Runners left Hopkinton for the start of the Boston Marathon on Monday with more to worry about in the 116th edition of the race than the up-and-down, 26.2-mile road to Copley Square.
Heat was already slowing the pace of the leaders and creating potentially dangerous conditions for the rest of the 27,000 registered runners. Temperatures were expected to reach the mid-80s, forcing organizers to offer a largely unprecedented deferment to the entire field that had spent the last year qualifying, registering and training for what often is a once-in-a-lifetime experience.
The wheelchair racers left Hopkinton at 9:17 under sunny skies and a temperature of 69 degrees, followed by the women's field at 9:32. It was 73 when the elite men and the rest of the field went off at 10 a.m.; by the time they got to Boston's Back Bay, the temperature was expected to rise into the mid-80s.
Hopkinton residents Ted and Nanda Barker-Hook have been handing out sports drinks, coffee, water, bananas, and sunscreen on the road leading to the starting gate for the past five years.
This year, no one is touching the coffee.
Recreational runners who did show up said they are prepared.
"You've got to know your own body," Mike Buenting, of Minneapolis, who has run 10 marathons, said as he waited for the starting gun. "You have to know how to hydrate and the rest will take care of itself."
The women were already off to a slow pace, with a first mile of 6 minutes, 15 seconds and a three-mile pace that would bring them in at around 2 hours, 38 minutes — the slowest Boston Marathon women's race since 1978.
Five-gallon jugs of water — twice as many as usual, organizers said — were already lining the route early in the morning as volunteers and medical staff stood by preparing for the influx of hot and tired runners. It was not immediately known how many took them up on the offer for a deferment.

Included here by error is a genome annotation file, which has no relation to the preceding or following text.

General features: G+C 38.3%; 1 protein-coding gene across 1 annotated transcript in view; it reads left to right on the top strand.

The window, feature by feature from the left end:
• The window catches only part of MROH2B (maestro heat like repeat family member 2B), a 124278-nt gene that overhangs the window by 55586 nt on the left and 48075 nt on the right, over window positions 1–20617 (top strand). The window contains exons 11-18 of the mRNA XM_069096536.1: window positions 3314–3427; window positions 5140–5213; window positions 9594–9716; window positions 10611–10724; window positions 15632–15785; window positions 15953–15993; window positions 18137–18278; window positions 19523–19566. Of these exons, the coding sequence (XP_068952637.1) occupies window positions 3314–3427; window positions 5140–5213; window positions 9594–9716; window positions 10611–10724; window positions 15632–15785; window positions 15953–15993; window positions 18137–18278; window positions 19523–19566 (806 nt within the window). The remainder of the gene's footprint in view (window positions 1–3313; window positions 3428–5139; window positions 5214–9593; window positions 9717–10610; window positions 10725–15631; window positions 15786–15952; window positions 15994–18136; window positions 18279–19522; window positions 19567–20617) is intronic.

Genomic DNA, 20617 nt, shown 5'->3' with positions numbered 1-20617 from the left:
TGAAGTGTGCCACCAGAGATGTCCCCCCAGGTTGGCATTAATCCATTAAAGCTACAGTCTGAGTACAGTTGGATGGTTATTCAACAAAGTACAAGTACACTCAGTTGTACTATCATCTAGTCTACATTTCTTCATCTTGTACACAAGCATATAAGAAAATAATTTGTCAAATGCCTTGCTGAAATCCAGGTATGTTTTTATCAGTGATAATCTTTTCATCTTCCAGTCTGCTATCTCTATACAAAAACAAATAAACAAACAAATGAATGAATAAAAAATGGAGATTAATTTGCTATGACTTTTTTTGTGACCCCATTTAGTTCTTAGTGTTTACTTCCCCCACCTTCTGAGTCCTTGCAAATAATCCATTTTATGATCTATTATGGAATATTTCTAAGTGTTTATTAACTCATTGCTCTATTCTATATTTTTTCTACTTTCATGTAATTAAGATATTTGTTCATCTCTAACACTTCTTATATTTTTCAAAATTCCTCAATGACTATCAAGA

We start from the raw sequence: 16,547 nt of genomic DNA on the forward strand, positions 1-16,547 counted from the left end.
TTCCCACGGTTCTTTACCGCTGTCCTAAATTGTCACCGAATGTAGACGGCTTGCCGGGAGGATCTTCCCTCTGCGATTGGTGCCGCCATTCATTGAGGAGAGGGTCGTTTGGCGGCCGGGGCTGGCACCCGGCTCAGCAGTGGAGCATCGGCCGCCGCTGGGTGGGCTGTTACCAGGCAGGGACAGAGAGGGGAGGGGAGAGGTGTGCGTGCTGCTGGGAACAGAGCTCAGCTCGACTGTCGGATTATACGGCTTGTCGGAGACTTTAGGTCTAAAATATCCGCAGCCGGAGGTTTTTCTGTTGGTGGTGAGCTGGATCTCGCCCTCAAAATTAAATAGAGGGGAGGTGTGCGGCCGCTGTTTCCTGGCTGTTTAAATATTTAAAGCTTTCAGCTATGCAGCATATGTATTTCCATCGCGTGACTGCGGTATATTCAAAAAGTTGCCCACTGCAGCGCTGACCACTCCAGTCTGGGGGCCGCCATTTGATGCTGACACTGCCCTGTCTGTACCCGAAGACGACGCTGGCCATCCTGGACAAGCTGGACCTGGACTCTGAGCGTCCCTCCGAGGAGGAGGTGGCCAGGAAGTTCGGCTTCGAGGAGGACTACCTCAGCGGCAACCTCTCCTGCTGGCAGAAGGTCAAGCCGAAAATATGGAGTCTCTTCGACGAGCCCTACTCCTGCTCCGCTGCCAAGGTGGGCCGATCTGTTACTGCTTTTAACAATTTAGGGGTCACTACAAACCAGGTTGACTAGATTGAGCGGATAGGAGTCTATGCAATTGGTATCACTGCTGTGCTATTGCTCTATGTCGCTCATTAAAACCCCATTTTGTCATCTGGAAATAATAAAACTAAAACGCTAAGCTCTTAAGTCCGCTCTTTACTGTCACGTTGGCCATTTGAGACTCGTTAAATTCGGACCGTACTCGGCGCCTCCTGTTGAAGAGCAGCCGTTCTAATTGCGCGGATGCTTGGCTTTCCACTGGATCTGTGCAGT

"We're asking runners who haven't run previously to think about tomorrow and maybe coming back next year," Boston Mayor Tom Menino told attendees at the traditional pre-race pasta dinner at City Hall Plaza on Sunday night. "We don't want to have any accidents out there, or anybody overtaken by the heat."
The Boston Athletic Association also offered a limited deferment in 2010, when the Icelandic volcano eruption stalled air traffic in Europe and prevented about 300 runners from getting to Boston.
BAA co-medical director Pierre d'Hemecourt warned runners with underlying medical issues, such as a cough or a cold or a recent stomach virus that left them dehydrated: "Please don't run the marathon on Monday." Those who have not run a full marathon before, or who have not run in the heat, also should sit this one out, race organizers said.
"Only the fittest runners should consider running. The risks that you'll see tomorrow are simply greater than normal," BAA executive director Tom Grilk said, advising runners who do line up at the start to slow their pace and focus on finishing rather than having a fast time. "You should adopt the attitude that this is not a race; it is an experience."
One year after cool temperatures and a significant tailwind — perfect running weather — helped Geoffrey Mutai finish in 2 hours, 3 minutes, 2 seconds for the fastest marathon ever, the heat has elite runners preparing for a slower pace and the recreational runners trying to figure out how to finish at all.
Forecasts called for 82 degrees at the Back Bay finish line at noon. For the recreational runners expecting to be out on the course in the afternoon, temperatures are expected to peak at 84 by 3 p.m.
Although Mutai said he has never run a hot marathon, fellow Kenyan and defending women's champion Caroline Kilel said she was used to training in warm weather. But Kilel said the typical conditions were more like 73 degrees — hot for a marathoner, but not quite what's expected on Monday.
"The heat affects everybody. Nobody runs fast in the heat. Nobody benefits from the heat," 1968 winner Amby Burfoot said this weekend as the weather became the dominant topic of conversation. "If anyone's been training in Miami, that would be great for them."
The Boston Marathon has had its share of hot weather, with the thermometer hitting 97 degrees during the 1909 race that came to be known as "The Inferno" and the 1976 "Run for the Hoses" that started in 100-degree heat and finished with spectators sprinkling winner Jack Fultz with garden hoses to cool him down.
"It's just the worst thing a marathoner can face," said Burfoot, who ran with Fultz for half of the '76 race before fading in the heat. "I hate that the marathon is such a crapshoot. You train for 4-6 months, and the only thing that matters is the weather."
The last on-course death of a Boston Marathon participant occurred in 2002, but the Chicago Marathon stopped its 2007 race after 3½ hours when a runner died after temperatures climbed to 88 degrees.